Visual History of the World




From Prehistoric to Romanesque  Art
Gothic Art
Renaissance  Art
Baroque and Rococo Art
The Art of Asia
Neoclassicism, Romanticism  Art
Art Styles in 19th century
Art of the 20th century
Artists that Changed the World
Design and Posters
Classical Music
Literature and Philosophy

Visual History of the World
First Empires
The Ancient World
The Middle Ages
The Early Modern Period
The Modern Era
The World Wars and Interwar Period
The Contemporary World

Dictionary of Art and Artists


The Middle Ages

5th - 15th century


The upheaval that accompanied the migration of European peoples of late antiquity shattered the power of the Roman Empire and consequently the entire political order of Europe. Although Germanic kingdoms replaced Rome, the culture of late antiquity, especially Christianity, continued to have an effect and defined the early Middle Ages. Concurrent to the developments in the Christian West, in Arabia the Prophet Muhammad in the seventh century founded Islam, a new religion with immense political and military effectiveness. Within a very short time, great Islamic empires developed from the Iberian Peninsula and the Maghreb to India and Central Asia, with centers such as Cordoba, Cairo, Baghdad, and Samarkand.

The Cathedral Notre Dame de Reims, built in the 1 3th14th century in the Gothic style; the cathedral served for many centuries as the location for the ceremonial coronation of the French king.

The Cathedral of Reims, by Domenico Quaglio



Southeast Europe



Bulgarian Kingdoms

During the ninth and tenth centuries the Bulgars were the dominant power in the Balkans.


During the fifth century, elements of the Huns withdrew back into the steppes of southern Russia, where they mixed with related Turkic tribes and Slavic ethnic groups to become the Bulgars. Their first major kingdom fell apart around 640 because of the advance of other steppe peoples, dividing the Bulgarian people into the Volga and Danube Bulgars. Thereafter, the Volga Bulgars prospered on the trade route between Kicvan Rus and the Islamic lands to the south until their kingdom was destroyed by Mongol invaders in 1236.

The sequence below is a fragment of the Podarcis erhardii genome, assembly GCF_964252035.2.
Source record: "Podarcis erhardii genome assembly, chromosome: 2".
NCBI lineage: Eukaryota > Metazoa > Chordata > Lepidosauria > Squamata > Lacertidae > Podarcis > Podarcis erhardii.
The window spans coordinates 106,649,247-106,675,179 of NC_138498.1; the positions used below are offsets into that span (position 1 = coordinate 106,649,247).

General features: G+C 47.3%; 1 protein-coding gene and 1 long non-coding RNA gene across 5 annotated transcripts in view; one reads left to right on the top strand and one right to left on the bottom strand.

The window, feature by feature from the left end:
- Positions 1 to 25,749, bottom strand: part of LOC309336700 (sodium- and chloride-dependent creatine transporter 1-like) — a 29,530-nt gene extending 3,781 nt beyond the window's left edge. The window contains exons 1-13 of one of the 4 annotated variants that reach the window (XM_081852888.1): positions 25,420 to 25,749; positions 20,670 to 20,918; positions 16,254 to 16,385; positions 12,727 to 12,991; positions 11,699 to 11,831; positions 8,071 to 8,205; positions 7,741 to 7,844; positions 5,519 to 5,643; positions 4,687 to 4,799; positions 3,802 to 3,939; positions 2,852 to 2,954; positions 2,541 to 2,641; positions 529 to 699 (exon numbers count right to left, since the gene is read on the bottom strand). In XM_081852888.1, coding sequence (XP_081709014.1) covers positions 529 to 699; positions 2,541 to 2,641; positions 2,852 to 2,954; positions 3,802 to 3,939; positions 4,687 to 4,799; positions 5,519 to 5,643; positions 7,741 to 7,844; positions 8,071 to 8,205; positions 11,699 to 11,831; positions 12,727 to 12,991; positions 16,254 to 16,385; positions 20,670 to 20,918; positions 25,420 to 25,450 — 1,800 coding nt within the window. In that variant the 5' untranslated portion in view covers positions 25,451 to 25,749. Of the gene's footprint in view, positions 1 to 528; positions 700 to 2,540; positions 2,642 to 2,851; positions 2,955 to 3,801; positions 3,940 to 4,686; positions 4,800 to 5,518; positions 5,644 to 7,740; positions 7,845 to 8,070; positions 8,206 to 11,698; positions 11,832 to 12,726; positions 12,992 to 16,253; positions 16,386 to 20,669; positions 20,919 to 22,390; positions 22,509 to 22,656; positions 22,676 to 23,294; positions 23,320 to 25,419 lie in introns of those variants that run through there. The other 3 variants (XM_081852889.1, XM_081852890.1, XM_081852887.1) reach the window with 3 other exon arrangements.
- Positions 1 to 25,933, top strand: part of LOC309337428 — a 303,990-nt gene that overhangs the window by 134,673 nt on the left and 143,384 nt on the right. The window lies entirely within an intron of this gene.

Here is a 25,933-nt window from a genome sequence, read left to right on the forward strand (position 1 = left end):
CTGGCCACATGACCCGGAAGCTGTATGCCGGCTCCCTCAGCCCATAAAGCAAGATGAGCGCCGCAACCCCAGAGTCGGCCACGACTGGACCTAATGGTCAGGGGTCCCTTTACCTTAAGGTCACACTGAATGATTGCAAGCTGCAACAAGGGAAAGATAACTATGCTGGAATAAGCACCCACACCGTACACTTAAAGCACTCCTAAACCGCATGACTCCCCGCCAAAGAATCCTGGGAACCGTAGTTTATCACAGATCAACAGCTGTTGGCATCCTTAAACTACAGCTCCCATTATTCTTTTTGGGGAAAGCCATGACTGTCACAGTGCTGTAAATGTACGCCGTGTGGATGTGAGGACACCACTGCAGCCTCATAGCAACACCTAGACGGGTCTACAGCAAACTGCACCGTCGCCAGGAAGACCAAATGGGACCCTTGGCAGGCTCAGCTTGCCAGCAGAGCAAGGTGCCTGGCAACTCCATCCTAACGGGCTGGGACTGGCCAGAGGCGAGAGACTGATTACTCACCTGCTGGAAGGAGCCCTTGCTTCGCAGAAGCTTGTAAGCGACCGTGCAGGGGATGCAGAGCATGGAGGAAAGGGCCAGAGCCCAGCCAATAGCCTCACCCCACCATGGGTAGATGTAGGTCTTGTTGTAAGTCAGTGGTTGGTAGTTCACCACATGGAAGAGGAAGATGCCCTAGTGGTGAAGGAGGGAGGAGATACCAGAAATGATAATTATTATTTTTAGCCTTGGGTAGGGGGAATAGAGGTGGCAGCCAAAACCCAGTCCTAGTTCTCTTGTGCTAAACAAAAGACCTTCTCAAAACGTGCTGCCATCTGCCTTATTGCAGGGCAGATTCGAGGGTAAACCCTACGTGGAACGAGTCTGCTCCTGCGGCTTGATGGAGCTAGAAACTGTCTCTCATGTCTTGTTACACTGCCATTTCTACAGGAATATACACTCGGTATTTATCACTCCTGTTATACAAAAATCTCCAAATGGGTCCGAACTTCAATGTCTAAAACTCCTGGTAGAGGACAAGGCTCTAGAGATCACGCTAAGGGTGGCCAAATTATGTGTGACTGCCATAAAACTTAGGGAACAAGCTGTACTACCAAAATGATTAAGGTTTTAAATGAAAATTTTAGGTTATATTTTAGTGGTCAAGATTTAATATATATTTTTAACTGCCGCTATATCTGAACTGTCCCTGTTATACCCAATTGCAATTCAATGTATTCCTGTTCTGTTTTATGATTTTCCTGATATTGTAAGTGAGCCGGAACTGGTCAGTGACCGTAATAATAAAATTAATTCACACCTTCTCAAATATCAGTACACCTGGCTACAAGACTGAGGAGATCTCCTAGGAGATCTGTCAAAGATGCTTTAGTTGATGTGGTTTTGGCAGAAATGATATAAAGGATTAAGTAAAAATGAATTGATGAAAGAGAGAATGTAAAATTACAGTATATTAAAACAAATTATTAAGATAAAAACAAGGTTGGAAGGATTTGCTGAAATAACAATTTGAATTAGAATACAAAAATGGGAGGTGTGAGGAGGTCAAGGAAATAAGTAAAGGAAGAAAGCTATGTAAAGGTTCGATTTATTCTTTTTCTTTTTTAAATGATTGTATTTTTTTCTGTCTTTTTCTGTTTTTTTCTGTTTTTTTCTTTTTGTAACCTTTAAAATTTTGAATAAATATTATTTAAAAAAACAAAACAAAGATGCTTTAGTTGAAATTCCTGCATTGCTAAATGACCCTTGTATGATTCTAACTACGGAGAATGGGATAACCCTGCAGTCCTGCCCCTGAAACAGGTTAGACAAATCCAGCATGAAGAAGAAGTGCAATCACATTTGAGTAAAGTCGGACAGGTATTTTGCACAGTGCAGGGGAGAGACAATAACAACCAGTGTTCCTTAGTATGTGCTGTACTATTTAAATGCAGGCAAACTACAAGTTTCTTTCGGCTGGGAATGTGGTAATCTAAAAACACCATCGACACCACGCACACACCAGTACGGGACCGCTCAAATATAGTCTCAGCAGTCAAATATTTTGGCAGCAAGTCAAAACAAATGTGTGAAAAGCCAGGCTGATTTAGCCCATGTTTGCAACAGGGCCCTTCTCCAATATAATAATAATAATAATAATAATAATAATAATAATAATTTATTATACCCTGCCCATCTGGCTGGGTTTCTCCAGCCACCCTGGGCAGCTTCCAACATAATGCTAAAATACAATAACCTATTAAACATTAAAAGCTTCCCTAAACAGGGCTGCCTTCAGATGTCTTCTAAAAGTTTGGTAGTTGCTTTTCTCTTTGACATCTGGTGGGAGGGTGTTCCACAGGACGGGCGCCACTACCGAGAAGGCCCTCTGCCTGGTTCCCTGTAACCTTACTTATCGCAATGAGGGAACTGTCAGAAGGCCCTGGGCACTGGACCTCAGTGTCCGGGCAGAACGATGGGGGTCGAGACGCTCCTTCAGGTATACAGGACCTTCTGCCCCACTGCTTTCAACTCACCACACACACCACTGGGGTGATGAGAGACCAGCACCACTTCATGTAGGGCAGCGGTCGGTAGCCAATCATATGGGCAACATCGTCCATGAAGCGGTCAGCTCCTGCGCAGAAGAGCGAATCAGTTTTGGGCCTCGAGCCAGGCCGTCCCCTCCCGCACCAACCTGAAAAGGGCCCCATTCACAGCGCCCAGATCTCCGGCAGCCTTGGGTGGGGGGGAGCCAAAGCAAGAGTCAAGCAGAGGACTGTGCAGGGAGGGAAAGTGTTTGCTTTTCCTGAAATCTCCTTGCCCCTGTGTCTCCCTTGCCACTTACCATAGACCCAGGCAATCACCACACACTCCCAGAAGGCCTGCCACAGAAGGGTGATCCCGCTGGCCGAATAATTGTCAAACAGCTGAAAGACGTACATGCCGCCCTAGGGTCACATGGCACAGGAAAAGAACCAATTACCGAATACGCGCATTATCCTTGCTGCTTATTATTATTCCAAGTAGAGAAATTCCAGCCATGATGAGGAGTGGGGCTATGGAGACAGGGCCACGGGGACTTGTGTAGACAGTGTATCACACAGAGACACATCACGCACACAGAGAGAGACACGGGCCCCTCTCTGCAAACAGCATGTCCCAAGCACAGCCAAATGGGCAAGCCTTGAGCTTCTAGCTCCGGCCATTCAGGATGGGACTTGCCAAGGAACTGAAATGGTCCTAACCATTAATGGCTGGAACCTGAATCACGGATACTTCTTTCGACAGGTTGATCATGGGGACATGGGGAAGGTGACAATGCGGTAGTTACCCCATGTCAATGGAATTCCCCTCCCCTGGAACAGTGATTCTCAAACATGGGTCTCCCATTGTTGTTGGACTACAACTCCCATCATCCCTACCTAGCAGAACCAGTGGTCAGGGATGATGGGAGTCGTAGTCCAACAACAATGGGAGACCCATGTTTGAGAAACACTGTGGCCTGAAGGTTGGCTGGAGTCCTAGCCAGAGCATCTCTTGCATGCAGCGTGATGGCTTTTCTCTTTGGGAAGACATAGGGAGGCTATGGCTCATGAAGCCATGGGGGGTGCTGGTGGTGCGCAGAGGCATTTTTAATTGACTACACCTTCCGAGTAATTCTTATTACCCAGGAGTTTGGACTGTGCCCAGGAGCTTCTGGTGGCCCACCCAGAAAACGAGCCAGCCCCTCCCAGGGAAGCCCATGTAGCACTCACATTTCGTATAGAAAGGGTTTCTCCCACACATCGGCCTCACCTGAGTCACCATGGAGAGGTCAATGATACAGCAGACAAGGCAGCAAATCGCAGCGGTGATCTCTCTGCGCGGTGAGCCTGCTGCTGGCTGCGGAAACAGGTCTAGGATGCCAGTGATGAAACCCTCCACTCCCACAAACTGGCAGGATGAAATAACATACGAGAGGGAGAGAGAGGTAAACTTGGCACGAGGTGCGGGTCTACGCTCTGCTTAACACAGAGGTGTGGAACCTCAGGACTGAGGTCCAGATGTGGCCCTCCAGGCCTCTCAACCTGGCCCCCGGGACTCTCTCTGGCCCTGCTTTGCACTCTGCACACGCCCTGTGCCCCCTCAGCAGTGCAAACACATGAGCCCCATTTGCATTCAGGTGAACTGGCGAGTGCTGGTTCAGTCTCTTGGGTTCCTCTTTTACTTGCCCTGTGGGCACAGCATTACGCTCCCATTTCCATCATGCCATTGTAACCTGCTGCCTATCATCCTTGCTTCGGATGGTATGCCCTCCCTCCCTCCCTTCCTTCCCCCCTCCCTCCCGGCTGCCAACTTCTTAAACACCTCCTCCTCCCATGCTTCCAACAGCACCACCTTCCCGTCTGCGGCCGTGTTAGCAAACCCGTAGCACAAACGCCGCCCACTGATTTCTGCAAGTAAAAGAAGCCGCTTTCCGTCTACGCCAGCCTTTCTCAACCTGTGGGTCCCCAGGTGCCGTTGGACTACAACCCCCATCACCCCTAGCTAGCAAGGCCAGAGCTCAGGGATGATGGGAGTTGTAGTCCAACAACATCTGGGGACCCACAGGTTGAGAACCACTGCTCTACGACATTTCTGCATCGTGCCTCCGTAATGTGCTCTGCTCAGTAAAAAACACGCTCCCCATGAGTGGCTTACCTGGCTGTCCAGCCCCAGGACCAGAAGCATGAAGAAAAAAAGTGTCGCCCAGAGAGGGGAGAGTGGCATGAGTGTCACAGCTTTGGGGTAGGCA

The Danube Bulgars established the first Bulgarian kingdom in the Balkans around 681 under their khan, Asparukh, who claimed to be descended from Attila.

Boris I introduced 2 Christianity in 865 to facilitate the unification of the kingdom. His younger son, Simeon, whom he had sent to Constantinople to be educated as a monk, usurped the throne in 893.

2 Orthodox chapel overlooking Lake Ohrid,
in present-day Macedonia, built in the late ninth

Simeon I ("the Great"), the most significant Bulgarian ruler, waged several 3 wars against Byzantium but was unable to capture Constantinople.

In 925, he assumed the title "Tsar of All the Bulgars." Simeon presided over a cultural golden era in the Bulgarian Empire, promoting the use of the Cyrillic alphabet to enable Slavic translations of the Bible and to facilitate the population's conversion to Christianity.

Soon after Simeon's death in 927, during a time of conflicts with Kievan Rus, the decline of the empire set in.

Bulgaria was so weakened in 1014 by its 5 defeat at the hands of Byzantine emperor Basil II, the "Slayer of Bulgars", that four years later the Byzantines returned to annex all of Bulgaria, managing to hold it for almost two centuries.

3 Fights between Bulgars and Byzantines outside
Thessaloniki, book illustration, 13th century

5 Bulgar prisoners, blinded by Basil II,
return from Byzantine captivity, wood engraving, ca. 1900

The Bulgarian nobles Peter and Ivan Asen used the distraction caused by the attacks of the Seljuks on the Byzantine Empire to proclaim their independence in 1186.

They founded the second Bulgarian kingdom, with its capital at 6 Turnovo.

6 Fortifications and church of the old town Veliko Turnovo,
above the river Yantrain, present-day Bulgaria

Their brother, 1 Kaloyan Asen, was recognized as king by Pope Innocent III in 1204.

Shortly afterward, however, he turned away from Rome and supported the Greek Orthodox Christians in their struggle against the Latin Empire, defeating Emperor Baldwin I in 1205 at Adrianople. Kaloyan's nephew. Ivan Asen II, expanded the kingdom all the way to the Aegean and Adriatic Seas and in 1235 founded a Bulgarian patriarchate.